Beginning in the 1920s, the house was owned by Clayton M. Williams, attorney and first president of the Rotary Club.
He was in it for a couple decades.
Later on, the house was broken up into apartments.
In recent years, Craig and Carolyn Parker restored it back to a single family home.
The house is on the Everett Register of Historic Places.
The Shingle style was popular between the 1880s and 1900, with a few examples up to 1910.
It was a uniquely American adaptation of other traditions,
mostly a high-fashion architect's style rather than widely adapted to vernacular housing.
John F. (teamster) and Sophie M Sittig lived here a short time when the house was new.
Apparently he kept two horses in the front yard.
Paul F. (gardner) and Mary Shlessger lived here 1928-38. Their daughter Lillian Shlessger was a stenographer.
John A. (millworker, logger, electrician) and Agnes C. Wenzlick lived here 1938-56.
David Clough house (1900)
David M. Clough, who was governor in Minnesota and a lumberman there, moved to Everett.
He owned the Everett Logging Company, Clark-Nickerson Mill, and the Clough-Hartley Mill on the Everett waterfront.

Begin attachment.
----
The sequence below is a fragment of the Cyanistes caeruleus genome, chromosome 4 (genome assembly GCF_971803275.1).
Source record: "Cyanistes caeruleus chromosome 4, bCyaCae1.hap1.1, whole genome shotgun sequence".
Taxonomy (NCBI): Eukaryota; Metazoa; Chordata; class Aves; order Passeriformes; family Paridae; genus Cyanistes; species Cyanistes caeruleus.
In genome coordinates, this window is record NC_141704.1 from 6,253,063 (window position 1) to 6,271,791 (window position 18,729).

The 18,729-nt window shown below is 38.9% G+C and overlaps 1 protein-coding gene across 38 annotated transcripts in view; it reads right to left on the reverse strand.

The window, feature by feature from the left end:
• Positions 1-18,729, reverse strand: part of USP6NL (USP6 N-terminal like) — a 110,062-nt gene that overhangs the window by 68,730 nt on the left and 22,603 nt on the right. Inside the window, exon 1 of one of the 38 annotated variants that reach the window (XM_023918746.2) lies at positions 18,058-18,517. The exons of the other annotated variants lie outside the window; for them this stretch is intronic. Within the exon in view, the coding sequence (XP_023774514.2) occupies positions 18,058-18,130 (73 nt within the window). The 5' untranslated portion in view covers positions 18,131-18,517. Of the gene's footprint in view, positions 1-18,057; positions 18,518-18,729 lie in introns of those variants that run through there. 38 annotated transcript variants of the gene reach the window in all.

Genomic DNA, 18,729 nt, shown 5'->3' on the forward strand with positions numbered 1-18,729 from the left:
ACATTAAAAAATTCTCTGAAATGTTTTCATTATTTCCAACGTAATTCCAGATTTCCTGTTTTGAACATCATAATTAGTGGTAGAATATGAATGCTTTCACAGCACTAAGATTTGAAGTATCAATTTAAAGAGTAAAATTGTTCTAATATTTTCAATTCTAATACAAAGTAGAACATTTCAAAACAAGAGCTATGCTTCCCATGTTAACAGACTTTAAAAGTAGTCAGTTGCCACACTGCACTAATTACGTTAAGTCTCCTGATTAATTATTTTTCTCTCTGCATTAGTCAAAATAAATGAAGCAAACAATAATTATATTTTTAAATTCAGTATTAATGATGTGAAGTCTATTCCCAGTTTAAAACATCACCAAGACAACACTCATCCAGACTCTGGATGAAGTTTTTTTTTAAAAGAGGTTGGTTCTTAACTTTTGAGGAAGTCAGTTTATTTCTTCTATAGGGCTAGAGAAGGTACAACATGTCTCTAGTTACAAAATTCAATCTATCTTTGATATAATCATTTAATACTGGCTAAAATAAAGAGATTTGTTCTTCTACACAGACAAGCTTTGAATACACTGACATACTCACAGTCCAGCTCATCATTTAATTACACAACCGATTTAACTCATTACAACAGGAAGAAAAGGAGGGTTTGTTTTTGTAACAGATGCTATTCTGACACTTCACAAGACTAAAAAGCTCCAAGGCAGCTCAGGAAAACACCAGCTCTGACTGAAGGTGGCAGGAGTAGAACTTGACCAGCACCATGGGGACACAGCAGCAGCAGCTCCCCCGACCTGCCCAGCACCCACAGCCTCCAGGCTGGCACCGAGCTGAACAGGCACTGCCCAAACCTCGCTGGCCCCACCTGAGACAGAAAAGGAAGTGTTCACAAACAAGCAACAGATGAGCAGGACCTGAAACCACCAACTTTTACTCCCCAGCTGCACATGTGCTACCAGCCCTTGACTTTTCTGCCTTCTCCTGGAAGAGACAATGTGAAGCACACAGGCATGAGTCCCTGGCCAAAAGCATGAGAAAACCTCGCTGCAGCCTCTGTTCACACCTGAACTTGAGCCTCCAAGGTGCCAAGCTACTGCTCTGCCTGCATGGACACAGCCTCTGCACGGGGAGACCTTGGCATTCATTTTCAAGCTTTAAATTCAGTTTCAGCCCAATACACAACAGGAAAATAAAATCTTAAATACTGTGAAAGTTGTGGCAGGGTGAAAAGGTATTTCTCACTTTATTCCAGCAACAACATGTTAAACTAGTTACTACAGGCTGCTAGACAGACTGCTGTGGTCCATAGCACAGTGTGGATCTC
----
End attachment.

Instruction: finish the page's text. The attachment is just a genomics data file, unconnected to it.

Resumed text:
He and wife Addie, moved here in 1905.
Roland Hartley (later a governor of WA) and family boarded here from 1905-08.
The house was vacant for about ten years in the 1920s, then converted to apartments.
See 1907 Coast magazine for picture.
Marlborough Apartments (1912)
This elegant apartment building displays classical lines and exceptional craftsmanship.
It shows the possibilities for density while maintaining open space and an orientation to the street and the neighborhood.
It was often the home of teachers and retired prominent citizens,
such as William Swalwell.
This house was built for Goddard as an investment property, together with 2115 and 2121 Rucker.